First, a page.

Production vs. Quality – Who is Right?

Trying To Get Product Out The Door While Meeting Quality Standards Can Be A Nightmare.

By Steve Schumacher

Successful companies in all industries have always strived to produce quality products, at a reasonable price, and in sufficient quantity to supply demand. If any one of those three elements is absent, profits suffer and customers are disappointed and take their business elsewhere. Some customers demand the lowest price consistently. 

Others will not budge on the best quality. Customer business cycles will often dictate the quantity that customers need at any given time. To consistently meet customer needs, a company needs to be incredibly agile and flexible on all fronts.

For all the years I have been in the consulting business, there has been a conflict between the quality control and the operations departments. Not physical conflict. Conflict between competing measures of success. 

The quality folks have certain standards that must be met before the product goes out the door, while the operations folks try to get as much product out the door as possible. Most companies give quality control the power to hold up shipments if they do not meet quality standards. That is a lot of power that sometimes rubs operations folks the wrong way. 

As a leader, what can you do to get plenty of product out the door while meeting quality standards? How can you keep conflict and hard feelings to a minimum and keep a team atmosphere when two key departments seem to be at odds?

Recognize that disagreement is inevitable. If you have your processes, systems and policies in good working order, the times that major disagreements between quality and production will be few. You will never be able to eliminate those differences completely, but you can work to minimize the frequency and depth of them. Given that, do your best to ensure that everything in your organization points toward high quality and high quantity, on schedule.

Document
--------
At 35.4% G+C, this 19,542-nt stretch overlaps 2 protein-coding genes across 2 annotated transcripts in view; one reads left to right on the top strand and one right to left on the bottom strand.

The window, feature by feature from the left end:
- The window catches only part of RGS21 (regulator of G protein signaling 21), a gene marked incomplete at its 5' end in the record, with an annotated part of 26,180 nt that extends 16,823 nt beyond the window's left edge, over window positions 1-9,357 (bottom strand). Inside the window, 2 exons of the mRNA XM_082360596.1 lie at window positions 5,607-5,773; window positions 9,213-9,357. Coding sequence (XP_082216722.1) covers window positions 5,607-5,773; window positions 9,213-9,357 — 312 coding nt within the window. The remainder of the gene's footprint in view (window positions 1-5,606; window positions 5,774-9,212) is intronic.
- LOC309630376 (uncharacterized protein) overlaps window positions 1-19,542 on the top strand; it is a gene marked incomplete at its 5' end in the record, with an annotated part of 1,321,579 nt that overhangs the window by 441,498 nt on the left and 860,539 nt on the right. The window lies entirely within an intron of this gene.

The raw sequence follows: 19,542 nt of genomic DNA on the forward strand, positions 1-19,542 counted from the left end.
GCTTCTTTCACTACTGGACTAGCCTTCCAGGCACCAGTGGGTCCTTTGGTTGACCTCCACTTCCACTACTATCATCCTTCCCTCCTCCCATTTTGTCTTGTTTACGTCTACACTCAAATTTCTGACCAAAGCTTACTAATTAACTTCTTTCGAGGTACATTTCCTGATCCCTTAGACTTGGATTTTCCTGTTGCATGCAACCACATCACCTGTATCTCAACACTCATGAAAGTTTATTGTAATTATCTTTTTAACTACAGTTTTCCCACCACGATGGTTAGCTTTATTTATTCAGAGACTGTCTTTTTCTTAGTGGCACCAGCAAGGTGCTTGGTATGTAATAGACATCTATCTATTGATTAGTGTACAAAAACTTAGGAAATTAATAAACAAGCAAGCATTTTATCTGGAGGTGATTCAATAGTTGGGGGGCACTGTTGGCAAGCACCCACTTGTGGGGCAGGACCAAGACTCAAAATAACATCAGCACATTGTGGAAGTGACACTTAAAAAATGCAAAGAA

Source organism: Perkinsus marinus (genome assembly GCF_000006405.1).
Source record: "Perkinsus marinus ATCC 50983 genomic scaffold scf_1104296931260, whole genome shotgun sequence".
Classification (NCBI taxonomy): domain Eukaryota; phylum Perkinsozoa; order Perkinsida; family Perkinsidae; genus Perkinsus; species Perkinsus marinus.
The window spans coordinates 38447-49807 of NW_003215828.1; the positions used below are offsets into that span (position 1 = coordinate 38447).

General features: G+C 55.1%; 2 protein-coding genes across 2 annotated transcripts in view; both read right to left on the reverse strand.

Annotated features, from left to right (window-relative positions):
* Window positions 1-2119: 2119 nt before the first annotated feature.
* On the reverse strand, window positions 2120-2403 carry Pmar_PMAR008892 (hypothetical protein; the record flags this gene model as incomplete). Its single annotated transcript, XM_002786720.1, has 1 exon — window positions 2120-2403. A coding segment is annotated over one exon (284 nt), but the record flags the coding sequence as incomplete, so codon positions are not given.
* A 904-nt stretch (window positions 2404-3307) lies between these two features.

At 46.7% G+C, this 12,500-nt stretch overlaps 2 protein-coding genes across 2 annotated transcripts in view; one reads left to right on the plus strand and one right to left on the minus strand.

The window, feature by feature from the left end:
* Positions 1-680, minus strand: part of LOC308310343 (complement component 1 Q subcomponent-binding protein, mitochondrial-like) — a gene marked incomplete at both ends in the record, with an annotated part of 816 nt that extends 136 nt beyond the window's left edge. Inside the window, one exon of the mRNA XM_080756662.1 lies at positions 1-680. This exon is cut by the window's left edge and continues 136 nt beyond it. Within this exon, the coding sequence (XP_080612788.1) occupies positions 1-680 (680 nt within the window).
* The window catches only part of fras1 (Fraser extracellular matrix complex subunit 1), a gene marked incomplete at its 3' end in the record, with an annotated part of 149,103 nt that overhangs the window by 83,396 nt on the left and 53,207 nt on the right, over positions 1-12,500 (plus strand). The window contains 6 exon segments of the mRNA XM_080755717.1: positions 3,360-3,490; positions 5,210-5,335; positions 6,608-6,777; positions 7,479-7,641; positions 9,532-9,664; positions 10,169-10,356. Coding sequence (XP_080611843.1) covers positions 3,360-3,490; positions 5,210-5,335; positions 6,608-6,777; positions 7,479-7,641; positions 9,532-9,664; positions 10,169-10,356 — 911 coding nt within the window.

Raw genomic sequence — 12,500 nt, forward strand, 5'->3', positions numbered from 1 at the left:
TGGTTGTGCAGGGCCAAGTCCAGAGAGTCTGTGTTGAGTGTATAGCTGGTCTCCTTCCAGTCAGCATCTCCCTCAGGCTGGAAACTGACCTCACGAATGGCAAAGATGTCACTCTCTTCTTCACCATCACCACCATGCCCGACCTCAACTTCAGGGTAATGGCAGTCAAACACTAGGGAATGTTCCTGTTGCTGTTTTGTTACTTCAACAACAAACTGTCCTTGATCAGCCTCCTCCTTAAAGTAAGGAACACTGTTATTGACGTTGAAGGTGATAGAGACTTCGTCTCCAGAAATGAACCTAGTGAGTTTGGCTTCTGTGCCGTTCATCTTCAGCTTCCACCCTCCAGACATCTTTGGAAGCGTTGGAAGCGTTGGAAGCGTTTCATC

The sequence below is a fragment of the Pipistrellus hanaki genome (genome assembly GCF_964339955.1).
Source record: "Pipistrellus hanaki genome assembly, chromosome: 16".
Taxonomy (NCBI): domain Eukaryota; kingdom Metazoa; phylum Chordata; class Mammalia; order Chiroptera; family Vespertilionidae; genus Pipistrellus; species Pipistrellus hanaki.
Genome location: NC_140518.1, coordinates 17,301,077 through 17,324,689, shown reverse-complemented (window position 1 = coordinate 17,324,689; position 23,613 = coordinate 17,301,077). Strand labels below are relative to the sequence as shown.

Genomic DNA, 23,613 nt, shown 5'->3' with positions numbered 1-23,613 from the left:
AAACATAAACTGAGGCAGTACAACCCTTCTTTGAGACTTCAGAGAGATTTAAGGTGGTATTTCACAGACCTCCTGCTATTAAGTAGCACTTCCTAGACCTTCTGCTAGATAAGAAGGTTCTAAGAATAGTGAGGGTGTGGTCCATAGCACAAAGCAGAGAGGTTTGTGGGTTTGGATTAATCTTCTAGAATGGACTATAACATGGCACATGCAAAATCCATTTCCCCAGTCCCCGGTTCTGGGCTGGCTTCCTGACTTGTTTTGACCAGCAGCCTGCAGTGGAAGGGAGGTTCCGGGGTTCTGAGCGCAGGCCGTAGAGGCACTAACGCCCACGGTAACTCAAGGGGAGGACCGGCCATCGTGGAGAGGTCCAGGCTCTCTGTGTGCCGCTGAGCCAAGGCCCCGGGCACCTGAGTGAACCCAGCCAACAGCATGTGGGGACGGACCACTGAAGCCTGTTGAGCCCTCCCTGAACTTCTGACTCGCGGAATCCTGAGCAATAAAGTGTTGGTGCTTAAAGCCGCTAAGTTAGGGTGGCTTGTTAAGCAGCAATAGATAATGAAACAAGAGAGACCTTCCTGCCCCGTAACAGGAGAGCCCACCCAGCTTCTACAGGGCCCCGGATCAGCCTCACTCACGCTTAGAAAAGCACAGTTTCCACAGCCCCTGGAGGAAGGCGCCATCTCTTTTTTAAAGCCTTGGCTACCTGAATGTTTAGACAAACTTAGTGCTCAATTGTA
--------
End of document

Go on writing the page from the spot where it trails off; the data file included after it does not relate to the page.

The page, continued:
Mediate disagreements quickly. As soon as you become aware that something has happened that put production and quality at odds, you need to address it. The longer you wait, the more you risk that both sides dig in and have a more difficult time meeting a middle ground. Meet with representatives of each department separately, collect the data, and hear them out. When you have all the facts, and have let the parties vent a bit, it is time to bring them together and explain your perspective, as a leader. You then have a choice, make the decision yourself and tell them, or let them decide. The more you can involve them in the decision about the way forward, the more ownership they will have in the decision.

Set a collaborative culture. As a leader, your goal should be to create a culture where departments collaborate and cooperate horizontally across departments. Look for opportunities for all departments to spend time with each other personally as well as professionally. Doing that will help build relationships where people understand each other. When people understand each other, they will work to overcome challenges to those relationships. Stephen Covey said – “Seek first to understand, then to be understood.”

Educate everyone on everything. In most organizations, we spend a lot of time and money to train our employees on their individual jobs and responsibilities. That training is targeted at productivity, efficiency, effectiveness, and quality. It is very vertically focused. In order to minimize conflicts in the workplace, set up formal training for all employees on all aspects of the business – production, quality, maintenance, finance, human resources, IT, etc. That training should not be in depth. It should be enough training to give everyone an understanding and appreciation of the environment, expectations, and challenges all departments face. There are tools called learning maps that can help give everyone that level of understanding. 

Establish common goals. Clearly, you must work with your employees to establish individual and department goals for whatever time frame is meaningful for you. To help departments minimize differences and work toward bigger picture goals, establish and reward departments like operations and quality control for meeting common goals, along with their individual ones. You must weight those metrics significantly so people know that you want them to achieve, not just their goals, but the cooperative goals also. 

Share responsibility. Train your quality and operations folks to solve their own issues. The best of all worlds is that when conflict arises, employees and managers recognize it, deal with it, and carry on. That is a sign of a mature organization.

Conflict and disagreements between operations and quality will happen. What differentiates organizations is how they deal with those differences when they happen. 

Steve Schumacher is a management consultant, trainer and public speaker with more than 25 years of experience in numerous industries throughout North America, including aggregates operations. He can be reached at [email protected]